Meaning and Usage of “Hope for The Best Prepare for The Worst”

If you’ve ever had to bunker down during a natural disaster or prepare for a long winter, you’ve heard the term “hope for the best and prepare for the worst.” This means that you want the situation to go well, but you’ll be prepared if it goes badly.

Origin of Hope for The Best Prepare for The Worst

The term was originally the other way around, reading as “prepare for the worst but hope for the best.” The book The Wondrous Tale of Alroy by Benjamin Disraeli was published in 1833 and uses the phrase in chapter three. This is believed by many to be the first instance of the words.

A similar quote is from the poet Maya Angelou. “Hoping for the best, prepared for the worst, and unsurprised by anything in between.” She likely knew the beginning from popular colloquialisms and added the rest herself.

There are many literary texts where the phrase appears, but historians can’t decide on the original usage. Back in the day, it was common to trade phrases from other languages, other writers, and even slaves.

Meaning of Hope for The Best Prepare for The Worst

When you hope for the best but prepare for the worst, you’re choosing to hope the situation will end in your favor while actively preparing for the worst possible outcome.

An example of this is preparing for a hurricane. You hope the storm will pass over, and there will be no damage (this is the best-case scenario). However, you still prepare for the possibility your house and belongings could be destroyed by evacuating safely, battening down the hatches, and securing anything loose in the house. This is the worst-case scenario.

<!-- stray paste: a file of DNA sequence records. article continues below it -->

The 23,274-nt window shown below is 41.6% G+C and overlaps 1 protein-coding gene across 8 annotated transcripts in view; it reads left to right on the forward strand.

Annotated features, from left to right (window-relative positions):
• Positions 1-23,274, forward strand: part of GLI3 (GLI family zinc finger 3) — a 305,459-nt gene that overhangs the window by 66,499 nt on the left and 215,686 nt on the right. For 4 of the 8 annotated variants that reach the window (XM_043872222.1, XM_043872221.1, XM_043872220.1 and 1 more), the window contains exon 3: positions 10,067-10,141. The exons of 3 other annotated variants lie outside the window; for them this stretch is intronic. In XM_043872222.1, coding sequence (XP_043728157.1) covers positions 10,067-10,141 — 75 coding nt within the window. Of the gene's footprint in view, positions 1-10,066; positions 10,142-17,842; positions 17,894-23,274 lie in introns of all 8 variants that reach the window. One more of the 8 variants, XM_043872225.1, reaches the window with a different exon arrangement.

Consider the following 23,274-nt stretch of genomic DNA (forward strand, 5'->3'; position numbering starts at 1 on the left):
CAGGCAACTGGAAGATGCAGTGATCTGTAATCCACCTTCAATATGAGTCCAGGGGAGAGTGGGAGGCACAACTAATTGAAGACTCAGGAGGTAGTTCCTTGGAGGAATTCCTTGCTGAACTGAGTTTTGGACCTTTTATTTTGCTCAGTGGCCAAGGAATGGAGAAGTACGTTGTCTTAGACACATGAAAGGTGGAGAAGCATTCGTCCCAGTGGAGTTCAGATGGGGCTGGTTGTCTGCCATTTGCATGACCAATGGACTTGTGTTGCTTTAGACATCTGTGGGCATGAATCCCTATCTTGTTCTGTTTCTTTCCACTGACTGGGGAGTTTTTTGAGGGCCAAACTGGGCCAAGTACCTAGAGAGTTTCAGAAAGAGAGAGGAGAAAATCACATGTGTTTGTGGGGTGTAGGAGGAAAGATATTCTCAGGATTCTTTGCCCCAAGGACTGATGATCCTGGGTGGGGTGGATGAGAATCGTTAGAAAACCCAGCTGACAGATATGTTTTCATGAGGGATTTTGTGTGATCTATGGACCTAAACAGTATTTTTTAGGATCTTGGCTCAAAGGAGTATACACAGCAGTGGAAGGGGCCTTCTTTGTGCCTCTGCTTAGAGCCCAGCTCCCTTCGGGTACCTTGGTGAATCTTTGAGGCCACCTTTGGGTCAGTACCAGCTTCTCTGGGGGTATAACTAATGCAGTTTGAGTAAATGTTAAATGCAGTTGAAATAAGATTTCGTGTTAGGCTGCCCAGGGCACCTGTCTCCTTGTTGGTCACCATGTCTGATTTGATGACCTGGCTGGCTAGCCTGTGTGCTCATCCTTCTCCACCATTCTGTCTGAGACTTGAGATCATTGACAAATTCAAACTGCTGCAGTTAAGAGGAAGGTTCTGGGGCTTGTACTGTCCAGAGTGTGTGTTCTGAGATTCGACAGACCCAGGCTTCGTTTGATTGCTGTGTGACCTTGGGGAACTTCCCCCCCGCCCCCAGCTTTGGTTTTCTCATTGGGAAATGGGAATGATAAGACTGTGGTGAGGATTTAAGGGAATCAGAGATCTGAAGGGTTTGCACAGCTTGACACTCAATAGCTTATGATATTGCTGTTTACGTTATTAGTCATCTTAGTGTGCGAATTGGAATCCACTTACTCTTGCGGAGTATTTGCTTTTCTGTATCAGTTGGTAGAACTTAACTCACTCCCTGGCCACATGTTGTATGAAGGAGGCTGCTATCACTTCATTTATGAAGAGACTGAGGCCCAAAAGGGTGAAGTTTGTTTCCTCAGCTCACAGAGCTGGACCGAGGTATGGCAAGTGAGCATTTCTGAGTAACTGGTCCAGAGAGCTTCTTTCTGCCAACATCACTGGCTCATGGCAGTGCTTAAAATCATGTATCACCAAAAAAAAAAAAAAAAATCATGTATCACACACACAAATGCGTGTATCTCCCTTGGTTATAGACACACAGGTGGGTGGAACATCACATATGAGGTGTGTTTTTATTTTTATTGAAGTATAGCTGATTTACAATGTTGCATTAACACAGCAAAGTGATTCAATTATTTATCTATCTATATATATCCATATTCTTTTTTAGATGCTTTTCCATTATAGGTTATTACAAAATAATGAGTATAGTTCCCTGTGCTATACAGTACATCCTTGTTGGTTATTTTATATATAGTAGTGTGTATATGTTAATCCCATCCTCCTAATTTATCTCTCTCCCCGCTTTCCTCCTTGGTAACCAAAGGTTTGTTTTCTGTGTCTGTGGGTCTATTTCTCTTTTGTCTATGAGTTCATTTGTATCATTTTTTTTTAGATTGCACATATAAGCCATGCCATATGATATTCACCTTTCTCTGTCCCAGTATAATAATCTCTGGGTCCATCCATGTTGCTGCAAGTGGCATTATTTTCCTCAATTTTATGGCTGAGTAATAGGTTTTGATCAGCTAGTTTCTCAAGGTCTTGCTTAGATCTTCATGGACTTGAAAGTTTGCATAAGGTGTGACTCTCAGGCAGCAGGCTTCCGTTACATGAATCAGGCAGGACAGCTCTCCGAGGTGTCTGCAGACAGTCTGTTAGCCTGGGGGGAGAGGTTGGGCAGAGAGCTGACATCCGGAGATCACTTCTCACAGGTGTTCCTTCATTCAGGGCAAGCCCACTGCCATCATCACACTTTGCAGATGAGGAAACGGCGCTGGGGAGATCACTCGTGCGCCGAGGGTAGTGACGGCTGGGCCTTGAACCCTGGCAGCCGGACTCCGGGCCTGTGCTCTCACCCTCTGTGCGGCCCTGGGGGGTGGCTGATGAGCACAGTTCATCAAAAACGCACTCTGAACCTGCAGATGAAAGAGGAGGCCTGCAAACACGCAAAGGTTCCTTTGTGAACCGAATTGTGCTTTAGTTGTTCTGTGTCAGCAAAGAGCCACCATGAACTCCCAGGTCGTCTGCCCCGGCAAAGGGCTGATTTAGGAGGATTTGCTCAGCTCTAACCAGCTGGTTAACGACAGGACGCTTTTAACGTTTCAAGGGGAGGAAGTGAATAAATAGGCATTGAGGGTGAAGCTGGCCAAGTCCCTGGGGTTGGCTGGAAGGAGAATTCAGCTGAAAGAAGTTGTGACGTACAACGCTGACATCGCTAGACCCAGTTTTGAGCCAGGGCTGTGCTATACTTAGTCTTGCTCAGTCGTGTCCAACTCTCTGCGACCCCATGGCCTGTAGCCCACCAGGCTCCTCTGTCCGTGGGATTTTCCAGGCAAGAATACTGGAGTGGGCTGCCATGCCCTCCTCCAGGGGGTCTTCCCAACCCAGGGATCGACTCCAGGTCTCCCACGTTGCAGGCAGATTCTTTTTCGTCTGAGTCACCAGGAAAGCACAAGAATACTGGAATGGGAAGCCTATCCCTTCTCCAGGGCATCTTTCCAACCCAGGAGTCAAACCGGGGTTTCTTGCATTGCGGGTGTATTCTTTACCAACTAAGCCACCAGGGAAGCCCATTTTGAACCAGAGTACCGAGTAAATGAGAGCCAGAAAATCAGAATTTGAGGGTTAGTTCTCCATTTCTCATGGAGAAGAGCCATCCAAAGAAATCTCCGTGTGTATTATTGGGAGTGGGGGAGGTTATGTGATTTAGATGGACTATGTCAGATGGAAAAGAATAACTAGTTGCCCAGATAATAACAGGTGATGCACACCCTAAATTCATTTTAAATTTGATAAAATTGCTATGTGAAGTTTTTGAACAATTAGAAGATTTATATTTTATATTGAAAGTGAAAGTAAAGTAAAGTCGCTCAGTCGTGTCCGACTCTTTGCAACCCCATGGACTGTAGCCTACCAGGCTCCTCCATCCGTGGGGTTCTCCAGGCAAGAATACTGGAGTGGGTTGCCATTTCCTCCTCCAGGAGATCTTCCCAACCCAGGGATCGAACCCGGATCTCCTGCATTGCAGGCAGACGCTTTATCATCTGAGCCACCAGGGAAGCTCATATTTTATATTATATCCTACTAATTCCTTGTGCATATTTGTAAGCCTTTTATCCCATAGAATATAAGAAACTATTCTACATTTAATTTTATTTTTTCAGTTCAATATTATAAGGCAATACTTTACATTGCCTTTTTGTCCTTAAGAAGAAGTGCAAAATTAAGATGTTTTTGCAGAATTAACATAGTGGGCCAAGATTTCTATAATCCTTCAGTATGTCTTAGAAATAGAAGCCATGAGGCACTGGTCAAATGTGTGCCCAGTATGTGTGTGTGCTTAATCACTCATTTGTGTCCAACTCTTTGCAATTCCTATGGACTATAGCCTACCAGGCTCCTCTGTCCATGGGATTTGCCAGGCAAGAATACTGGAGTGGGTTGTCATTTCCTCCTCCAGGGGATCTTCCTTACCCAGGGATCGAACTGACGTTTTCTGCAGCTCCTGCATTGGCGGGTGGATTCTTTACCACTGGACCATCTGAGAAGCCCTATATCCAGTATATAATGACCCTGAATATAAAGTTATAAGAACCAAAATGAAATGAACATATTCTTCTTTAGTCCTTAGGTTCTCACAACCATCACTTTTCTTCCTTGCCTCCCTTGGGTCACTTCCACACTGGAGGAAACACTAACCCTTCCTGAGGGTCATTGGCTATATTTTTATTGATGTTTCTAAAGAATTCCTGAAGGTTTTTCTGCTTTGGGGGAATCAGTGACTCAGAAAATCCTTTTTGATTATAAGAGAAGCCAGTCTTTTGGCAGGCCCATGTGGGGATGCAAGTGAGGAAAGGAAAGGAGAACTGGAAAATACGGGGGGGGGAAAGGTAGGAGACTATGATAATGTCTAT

It doesn’t have to be for an inevitable, looming threat. You can also apply this to road trips. You hope everything will go well and you’ll arrive at your destination smoothly, but just in case your car breaks down, you pack extra water bottles and snacks, flares, and a car jack.

It’s important not to lose control of your “preparedness.” Being overly prepared or cautious can harm your health and lead to paranoia. It’s how you go from having extra non-perishables on hand to building a nuclear fall-out shelter stocked with military rations.

Similar Phrases to Hope for The Best Prepare for The Worst

  • Expect the best but be ready for the worst
  • Stay positive but remain cautious
  • Look ahead without fear but remember potential dangers

Opposite Phrases to Hope for The Best Prepare for The Worst

  • Don’t worry, be happy
  • Throwing caution to the wind
  • Nothing matters, and consequences aren’t real
  • Live life recklessly
  • Expect the worst at all times


The term “hope for the best prepare for the worst” is thought to have originated in a novel titled The Wondrous Tale of Alroy in the 1830s. No one can prove this for sure, but we know the phrase has been used numerous times in media culture and literary sources.